The motorcycle safety research project has developed an original way to categorise riders based on their motivations to ride. The classification (segmentation) of the riders was based on thirty statements which were identified during the qualitative phase of the work. For each statement, the riders rated the things which were important to them about riding a motorbike, scooter or moped, on a five point scale, ranging from ‘not important at all’ to ‘very important’. Eight ‘motivational factors’ were identified from analysis of the responses to these statements, which were used as the basis for the segmentation exercise.
There were 1,019 respondents, and 999 were allocated to a seven segment solution. The seven segments were described as: Look-at-me enthusiasts; Car aspirants; Performance disciples; Car rejecters; Performance hobbyists; Riding disciples; and Riding hobbyists.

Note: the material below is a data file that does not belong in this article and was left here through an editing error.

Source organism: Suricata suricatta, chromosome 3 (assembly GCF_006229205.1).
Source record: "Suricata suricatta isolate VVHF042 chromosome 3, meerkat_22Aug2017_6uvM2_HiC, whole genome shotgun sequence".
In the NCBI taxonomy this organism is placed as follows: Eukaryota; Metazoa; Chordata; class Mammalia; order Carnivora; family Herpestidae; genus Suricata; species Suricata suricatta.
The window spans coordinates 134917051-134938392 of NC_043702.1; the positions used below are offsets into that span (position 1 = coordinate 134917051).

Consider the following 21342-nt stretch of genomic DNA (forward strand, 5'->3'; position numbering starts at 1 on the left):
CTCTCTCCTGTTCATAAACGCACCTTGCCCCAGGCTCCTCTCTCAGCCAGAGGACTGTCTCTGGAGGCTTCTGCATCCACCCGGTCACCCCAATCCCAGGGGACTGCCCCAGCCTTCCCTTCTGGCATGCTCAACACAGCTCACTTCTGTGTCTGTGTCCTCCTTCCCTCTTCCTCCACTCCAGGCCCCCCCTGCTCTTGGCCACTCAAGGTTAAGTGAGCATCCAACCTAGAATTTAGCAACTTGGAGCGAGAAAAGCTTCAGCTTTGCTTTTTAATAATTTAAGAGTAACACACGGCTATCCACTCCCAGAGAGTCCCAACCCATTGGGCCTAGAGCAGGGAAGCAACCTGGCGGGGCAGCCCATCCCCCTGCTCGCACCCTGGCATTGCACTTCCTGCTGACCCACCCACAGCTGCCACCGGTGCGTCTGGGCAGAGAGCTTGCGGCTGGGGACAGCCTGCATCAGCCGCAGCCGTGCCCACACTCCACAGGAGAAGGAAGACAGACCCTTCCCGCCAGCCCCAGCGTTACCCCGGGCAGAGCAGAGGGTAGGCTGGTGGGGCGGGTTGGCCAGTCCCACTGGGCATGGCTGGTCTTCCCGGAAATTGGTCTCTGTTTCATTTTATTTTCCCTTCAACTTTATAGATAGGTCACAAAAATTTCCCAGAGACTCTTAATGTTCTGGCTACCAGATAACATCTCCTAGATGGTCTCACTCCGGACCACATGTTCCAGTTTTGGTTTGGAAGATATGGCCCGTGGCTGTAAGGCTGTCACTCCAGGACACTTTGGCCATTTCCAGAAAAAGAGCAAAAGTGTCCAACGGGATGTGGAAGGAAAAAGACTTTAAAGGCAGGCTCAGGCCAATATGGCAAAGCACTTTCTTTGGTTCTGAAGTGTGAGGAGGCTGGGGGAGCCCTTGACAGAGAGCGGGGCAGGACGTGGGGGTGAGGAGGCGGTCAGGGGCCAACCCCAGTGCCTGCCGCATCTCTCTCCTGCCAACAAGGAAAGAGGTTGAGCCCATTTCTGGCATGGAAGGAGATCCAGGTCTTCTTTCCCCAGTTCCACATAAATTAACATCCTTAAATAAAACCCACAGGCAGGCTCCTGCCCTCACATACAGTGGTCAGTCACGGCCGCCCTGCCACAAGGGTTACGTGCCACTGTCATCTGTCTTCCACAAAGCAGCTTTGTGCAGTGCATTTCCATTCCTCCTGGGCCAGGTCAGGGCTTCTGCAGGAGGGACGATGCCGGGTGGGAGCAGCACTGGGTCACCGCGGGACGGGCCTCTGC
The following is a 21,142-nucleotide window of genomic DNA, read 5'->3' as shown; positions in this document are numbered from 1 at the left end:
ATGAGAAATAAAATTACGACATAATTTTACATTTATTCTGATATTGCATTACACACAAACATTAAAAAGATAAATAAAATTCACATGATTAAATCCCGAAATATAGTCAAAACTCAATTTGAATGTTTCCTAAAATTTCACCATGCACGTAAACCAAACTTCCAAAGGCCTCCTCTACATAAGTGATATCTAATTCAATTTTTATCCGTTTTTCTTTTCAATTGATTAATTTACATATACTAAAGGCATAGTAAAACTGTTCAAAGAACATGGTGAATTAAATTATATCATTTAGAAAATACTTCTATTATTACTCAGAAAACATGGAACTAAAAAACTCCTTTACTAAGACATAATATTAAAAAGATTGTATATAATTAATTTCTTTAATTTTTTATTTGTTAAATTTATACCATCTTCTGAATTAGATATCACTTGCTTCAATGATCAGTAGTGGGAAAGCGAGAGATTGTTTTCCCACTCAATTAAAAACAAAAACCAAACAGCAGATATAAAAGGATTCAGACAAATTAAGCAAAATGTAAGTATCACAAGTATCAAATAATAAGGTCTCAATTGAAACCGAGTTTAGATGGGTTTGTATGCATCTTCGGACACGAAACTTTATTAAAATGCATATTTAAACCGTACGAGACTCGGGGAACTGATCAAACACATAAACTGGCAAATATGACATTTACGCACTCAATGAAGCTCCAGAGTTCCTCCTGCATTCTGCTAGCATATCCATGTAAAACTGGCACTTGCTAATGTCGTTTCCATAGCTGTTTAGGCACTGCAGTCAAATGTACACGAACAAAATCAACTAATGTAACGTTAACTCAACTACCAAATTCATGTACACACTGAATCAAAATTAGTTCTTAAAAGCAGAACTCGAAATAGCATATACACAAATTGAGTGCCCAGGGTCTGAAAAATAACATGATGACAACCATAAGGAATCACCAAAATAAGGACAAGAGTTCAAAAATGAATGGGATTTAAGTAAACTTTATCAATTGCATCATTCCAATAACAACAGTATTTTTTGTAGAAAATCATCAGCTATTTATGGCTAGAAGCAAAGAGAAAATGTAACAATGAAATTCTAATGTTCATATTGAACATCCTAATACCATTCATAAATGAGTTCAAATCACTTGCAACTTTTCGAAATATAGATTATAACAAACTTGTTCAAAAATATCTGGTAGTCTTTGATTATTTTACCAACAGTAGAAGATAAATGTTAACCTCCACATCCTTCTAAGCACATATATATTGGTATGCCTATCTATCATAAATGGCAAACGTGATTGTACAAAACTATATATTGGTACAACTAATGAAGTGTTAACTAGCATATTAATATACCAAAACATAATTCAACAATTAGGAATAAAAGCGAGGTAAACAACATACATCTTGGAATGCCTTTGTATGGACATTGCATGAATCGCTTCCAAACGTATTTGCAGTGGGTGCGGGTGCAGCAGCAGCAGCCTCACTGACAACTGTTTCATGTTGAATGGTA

The different segments’ demographics, attitudes and perceptions of risk were highlighted. The segments were listed with respect to their accident liability scores, with Look-at-me enthusiasts having the highest accident propensity and Riding hobbyists the lowest. A conceptual model was developed for the seven segments and the riders’ passion for motorcycling and their relationship to performance were measured. This process was used to describe and quantify their riding behaviour. This research has concentrated on the riders’ motivations and risk perception, and self reported decisions with respect to choice of bike, helmet, safety gear and avoiding fatigue.

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